COVID-19 Could Be End of Line for Some Regional Colleges
A high school graduate waves during a distanced graduation in Louisiana. Regional public colleges across the country are struggling with loss of income and how best to educate their students next fall. Gerald Herbert/The Associated Press
Read Stateline coverage of the latest state action on coronavirus.
The Vermont State Colleges System, which includes three four-year colleges and a community college, had been in financial trouble for years before the coronavirus pandemic hit.
Now system leaders are bracing for an enrollment drop that could hit 20% at residential campuses and a budget deficit as high as million for fiscal 2021. In April, then-Chancellor Jeb Spaulding proposed a radical solution: shutting down Northern Vermont University’s campuses and a Vermont Technical College campus for good.
While Vermont’s situation is extreme, Spaulding’s proposal shows that the pandemic could have a devastating impact on colleges and universities already struggling to pay the bills — particularly so-called regional institutions that aren’t nationally known or highly selective, focus on teaching rather than research and serve mostly local students.
Yet plans to reduce offerings or close campuses have met with significant opposition as state legislatures begin to discuss setting school budgets for next fall.
“The reaction in opposition to some of those ideas is swift, because people can read between the lines and see that they’re not talking about a big infusion of cash to solve this problem,” said Brian Prescott, vice president at the National Center for Higher Education Management Systems, a Boulder, Colorado-based nonprofit that helps higher education institutions with strategic planning.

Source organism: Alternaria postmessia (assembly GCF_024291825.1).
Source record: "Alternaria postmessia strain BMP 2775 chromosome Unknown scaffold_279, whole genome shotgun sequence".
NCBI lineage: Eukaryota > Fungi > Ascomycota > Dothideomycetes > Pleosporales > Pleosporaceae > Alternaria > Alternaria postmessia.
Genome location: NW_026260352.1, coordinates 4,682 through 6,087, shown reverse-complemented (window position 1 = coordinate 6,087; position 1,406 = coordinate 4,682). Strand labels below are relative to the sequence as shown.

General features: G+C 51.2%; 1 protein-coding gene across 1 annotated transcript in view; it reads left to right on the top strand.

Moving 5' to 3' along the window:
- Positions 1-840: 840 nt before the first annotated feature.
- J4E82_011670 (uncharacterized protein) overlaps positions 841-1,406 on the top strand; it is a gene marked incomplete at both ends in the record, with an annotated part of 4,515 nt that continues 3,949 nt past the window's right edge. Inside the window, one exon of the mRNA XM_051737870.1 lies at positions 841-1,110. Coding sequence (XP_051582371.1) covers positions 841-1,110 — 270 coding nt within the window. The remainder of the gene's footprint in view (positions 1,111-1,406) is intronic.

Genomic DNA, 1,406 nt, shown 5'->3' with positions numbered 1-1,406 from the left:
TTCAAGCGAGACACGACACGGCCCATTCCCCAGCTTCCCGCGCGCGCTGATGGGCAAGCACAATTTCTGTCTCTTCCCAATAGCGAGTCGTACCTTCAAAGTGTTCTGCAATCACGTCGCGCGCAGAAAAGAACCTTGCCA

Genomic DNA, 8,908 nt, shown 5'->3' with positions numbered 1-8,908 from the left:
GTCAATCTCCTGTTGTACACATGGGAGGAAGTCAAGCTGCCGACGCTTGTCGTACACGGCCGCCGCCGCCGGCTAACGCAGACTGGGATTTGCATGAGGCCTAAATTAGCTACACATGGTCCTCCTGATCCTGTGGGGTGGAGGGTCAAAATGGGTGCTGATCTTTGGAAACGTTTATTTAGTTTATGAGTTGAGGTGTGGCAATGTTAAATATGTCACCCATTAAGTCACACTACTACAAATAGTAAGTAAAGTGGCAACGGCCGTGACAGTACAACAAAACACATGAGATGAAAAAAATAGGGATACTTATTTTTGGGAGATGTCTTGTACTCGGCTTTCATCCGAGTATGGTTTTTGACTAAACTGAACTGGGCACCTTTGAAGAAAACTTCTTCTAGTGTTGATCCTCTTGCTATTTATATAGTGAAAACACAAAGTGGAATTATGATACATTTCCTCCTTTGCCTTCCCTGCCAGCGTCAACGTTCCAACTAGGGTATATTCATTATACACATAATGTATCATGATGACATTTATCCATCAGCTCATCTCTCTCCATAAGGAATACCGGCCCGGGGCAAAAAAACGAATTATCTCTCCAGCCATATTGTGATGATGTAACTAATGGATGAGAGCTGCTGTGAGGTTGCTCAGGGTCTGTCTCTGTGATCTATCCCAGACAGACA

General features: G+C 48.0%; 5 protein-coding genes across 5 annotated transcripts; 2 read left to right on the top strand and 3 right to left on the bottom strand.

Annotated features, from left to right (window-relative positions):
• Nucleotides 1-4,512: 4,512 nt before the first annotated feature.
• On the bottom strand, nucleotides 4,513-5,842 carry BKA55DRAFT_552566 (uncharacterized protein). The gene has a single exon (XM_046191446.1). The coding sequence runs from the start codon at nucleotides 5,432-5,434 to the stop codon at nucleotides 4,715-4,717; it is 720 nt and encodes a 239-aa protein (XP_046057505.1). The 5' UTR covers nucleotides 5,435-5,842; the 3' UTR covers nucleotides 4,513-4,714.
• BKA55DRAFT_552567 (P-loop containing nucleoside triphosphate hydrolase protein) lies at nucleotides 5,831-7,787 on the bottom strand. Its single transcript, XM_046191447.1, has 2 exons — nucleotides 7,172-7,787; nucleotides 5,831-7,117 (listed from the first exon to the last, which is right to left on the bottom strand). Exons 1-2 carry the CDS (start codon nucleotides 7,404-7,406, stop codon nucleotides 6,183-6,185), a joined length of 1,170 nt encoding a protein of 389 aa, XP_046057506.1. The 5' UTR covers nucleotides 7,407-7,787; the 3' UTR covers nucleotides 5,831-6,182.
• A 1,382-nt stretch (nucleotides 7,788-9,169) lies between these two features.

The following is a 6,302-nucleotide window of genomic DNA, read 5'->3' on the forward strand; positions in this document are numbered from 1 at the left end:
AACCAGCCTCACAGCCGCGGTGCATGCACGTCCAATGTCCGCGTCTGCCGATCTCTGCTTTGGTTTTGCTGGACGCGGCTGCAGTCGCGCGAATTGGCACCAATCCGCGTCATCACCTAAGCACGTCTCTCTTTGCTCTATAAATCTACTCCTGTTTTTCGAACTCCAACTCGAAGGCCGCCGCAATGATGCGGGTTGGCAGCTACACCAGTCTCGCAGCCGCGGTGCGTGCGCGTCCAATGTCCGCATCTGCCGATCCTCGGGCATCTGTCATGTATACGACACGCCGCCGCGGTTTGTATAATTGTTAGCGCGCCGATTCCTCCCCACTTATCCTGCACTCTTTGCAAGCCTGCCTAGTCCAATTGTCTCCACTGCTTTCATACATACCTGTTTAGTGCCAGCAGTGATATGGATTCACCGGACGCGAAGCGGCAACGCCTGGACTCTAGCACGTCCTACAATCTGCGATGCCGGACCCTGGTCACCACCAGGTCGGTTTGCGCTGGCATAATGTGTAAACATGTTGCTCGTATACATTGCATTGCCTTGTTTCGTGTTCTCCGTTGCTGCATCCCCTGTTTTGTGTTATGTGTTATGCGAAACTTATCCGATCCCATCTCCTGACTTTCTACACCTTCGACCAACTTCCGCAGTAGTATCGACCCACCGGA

Spaulding’s plan met with such strong opposition from faculty, students, alumni and lawmakers that he had to resign.
The Lyndon campus of Northern Vermont University, which educates about 1,200 students, is a major employer and cultural center in Republican state Sen. Joe Benning’s rural district. Benning graduated from the Lyndon campus — then known as Lyndon State College — in 1979 and lives nearby.
“If we lose that as an institution,” he said of the college, “the impact on this town would be tremendous.”
So far, federal aid has helped institutions defray the cost of sending students home this spring and refunding room and board charges. Colleges won’t be sure of enrollment changes until classes begin in the fall.
Lawmakers in many states, including Vermont, have yet to pass budgets for next fiscal year or to adjust existing budgets to account for lower-than-expected tax collections. And congressional Democrats are pushing a new coronavirus aid package, including billion to help states fill budget holes.
Yet already scores of public universities — from flagships such as the University of Colorado at Boulder to regional institutions such as Eastern Michigan University — have furloughed administrators, faculty or other staff, according to a Chronicle of Higher Education tally. Some universities, such as Bowling Green State University in Ohio, have announced layoffs.
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